Discussion of the Communist Party’s call to remove presidential term limits is being restricted online within China.

The official Xinhua news agency reported Sunday that the party’s Central Committee has proposed removing from the constitution a stipulation stating that the president and vice-president “shall serve no more than two consecutive terms.”

Along with other proposed changes, the alteration will be submitted to the annual full session of the National People’s Congress – China’s rubber-stamp legislature – in March.

Photo: Lukas Messmer/HKFP.

President Xi Jinping is expected to be handed a second term in office during the session, and if the proposed changes are made, he could stay on indefinitely.

On Sina Weibo, one of the country’s largest social networking sites, comment sections were disabled below articles posted by state media outlets such as Xinhua, CCTV and Chinanews. Only comments selected by the People’s Daily account could be viewed below its article on the constitution reforms.

The suggested changes triggered posts comparing the president to Yuan Shikai, who became the first president of the newly-formed Republic of China in 1912 and is known for attempting to declare himself emperor.

Photo: WeChat.

Weibo users also circulated a photo of an old post from Disney’s official account, with a photo of Winnie the Pooh hugging a pot of honey. The post said: “Find the thing you love and stick with it. – Winnie the Pooh.” Xi Jinping is often compared to the cartoon bear with many believing they share a resemblance.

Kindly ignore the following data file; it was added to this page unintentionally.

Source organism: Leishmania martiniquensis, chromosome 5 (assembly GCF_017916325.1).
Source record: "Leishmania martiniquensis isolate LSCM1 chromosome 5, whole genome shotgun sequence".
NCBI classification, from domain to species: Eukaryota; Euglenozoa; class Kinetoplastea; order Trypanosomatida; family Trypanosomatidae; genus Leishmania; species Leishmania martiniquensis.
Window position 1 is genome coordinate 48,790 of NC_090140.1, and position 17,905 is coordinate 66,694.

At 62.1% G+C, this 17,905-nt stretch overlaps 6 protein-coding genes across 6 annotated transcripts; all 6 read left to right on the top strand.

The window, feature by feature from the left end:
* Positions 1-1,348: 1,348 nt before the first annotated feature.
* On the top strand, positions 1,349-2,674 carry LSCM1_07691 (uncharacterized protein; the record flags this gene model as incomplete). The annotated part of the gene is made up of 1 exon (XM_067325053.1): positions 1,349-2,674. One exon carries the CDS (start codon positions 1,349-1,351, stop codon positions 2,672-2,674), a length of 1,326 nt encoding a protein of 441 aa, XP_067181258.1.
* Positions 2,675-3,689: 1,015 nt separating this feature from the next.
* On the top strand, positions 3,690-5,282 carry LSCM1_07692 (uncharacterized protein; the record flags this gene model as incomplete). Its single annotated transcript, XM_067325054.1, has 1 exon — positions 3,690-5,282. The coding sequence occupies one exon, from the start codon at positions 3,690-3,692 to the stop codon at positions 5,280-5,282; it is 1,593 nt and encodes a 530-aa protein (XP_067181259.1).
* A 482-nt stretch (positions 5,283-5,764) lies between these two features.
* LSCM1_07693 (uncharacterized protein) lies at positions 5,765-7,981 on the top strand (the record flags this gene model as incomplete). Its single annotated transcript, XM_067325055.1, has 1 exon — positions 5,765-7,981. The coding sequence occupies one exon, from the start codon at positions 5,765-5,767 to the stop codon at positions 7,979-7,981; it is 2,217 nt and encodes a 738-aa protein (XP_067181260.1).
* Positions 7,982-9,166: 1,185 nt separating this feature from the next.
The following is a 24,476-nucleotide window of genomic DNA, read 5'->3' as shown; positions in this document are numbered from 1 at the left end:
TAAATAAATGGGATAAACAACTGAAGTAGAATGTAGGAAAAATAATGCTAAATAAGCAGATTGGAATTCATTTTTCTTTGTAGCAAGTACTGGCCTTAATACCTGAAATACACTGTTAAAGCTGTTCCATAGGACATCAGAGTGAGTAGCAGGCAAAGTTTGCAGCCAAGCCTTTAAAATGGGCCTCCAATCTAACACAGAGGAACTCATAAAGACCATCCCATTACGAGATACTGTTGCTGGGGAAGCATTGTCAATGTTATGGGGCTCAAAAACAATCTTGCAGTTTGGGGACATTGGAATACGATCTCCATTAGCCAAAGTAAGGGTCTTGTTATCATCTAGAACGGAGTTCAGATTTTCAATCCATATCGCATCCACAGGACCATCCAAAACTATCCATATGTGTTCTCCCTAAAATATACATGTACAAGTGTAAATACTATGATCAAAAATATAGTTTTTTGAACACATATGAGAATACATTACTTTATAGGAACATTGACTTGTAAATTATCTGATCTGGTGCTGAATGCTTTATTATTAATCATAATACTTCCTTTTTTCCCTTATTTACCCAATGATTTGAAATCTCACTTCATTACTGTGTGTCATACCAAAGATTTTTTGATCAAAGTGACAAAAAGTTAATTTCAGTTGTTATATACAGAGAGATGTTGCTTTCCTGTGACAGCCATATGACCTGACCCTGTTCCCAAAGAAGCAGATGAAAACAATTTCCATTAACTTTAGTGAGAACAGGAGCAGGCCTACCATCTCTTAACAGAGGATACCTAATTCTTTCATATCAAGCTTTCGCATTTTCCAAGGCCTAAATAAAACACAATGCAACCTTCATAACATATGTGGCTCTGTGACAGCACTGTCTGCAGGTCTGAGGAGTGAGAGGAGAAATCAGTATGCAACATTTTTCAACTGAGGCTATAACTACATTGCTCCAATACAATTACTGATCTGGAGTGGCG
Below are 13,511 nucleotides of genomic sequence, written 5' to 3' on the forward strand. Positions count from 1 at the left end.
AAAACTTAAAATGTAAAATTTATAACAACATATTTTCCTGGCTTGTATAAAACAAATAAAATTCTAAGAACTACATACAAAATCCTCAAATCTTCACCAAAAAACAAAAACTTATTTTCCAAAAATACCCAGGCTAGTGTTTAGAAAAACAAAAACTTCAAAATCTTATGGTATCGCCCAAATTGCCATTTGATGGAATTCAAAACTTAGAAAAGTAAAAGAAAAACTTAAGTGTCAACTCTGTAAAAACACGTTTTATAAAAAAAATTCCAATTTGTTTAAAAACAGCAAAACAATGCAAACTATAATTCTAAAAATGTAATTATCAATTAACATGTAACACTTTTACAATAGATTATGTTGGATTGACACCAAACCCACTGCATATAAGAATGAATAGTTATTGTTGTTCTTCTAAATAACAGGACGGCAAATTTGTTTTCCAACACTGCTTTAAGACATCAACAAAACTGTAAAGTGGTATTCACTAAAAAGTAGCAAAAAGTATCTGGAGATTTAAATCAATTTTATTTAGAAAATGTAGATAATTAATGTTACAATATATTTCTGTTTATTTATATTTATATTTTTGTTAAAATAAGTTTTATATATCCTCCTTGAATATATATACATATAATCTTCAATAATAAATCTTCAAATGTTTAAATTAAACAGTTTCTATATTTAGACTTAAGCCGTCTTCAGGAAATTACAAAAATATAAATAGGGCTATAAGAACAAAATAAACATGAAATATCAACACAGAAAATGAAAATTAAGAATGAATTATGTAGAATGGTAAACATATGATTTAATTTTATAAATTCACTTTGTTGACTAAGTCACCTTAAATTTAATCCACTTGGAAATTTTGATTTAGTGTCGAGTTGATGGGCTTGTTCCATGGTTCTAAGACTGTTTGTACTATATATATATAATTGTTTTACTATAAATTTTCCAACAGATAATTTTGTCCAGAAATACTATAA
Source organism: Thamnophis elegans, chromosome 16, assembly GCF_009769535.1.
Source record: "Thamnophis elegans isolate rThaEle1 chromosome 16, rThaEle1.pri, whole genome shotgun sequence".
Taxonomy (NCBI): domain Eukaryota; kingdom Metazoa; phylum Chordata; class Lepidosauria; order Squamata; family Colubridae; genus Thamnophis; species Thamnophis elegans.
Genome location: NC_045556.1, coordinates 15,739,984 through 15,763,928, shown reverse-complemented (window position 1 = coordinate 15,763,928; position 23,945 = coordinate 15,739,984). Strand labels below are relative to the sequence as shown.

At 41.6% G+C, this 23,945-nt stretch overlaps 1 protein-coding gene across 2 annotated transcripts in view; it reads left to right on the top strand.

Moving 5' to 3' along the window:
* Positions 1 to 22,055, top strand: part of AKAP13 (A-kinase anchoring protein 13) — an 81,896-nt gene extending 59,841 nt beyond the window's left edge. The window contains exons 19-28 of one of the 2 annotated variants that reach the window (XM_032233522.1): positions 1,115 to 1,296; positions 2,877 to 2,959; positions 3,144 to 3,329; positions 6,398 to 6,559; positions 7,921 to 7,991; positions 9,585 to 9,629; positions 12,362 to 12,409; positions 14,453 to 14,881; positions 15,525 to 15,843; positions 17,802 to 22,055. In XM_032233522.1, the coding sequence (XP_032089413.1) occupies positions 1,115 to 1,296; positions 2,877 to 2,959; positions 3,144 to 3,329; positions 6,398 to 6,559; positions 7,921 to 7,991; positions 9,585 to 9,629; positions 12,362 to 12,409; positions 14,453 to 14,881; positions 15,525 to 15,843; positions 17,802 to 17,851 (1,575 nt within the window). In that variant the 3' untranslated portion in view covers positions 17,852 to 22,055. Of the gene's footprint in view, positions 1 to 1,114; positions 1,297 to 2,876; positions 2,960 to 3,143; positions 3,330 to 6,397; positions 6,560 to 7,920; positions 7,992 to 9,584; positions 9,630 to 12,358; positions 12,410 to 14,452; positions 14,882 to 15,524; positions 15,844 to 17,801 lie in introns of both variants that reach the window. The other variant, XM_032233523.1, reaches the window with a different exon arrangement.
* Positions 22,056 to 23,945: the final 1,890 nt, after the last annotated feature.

According to Whats On Weibo, some also posted photos of Winnie the Pooh dressed as a king. The site also noted that other related terms such as “two-term limit” had become unsearchable by Sunday evening.

As of Monday morning, search results for the terms “Yuan Shikai” and “Winnie the Pooh” were banned from being displayed on Weibo “according to relevant laws, regulations and policies.”

Photo: Screenshot/Weibo.

The top search terms on FreeWeibo, a site that preserves censored Weibo posts, on Monday morning included “ascend the throne,” “constitutional amendment,” “Winnie,” and “Yuan Shikai.”

“Last night I had a dream that we had returned to the republic, and Yuan Shikai declared himself emperor,” one censored post said.

University of Pennsylvania professor Yang Guobin noted the proliferation of other memes on social media.

Netizens also posted a screenshot of searches for “migration” appearing to spike on Chinese search engine Baidu after the news broke.

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Catherine Lai

Catherine is a Canadian journalist and photographer who lived in Beijing for almost two years, working in TV and online media. Aside from Hong Kong and mainland affairs, she is also interested in urban spaces, art and feminism. She holds a BA in Literature and Art History from the University of British Columbia.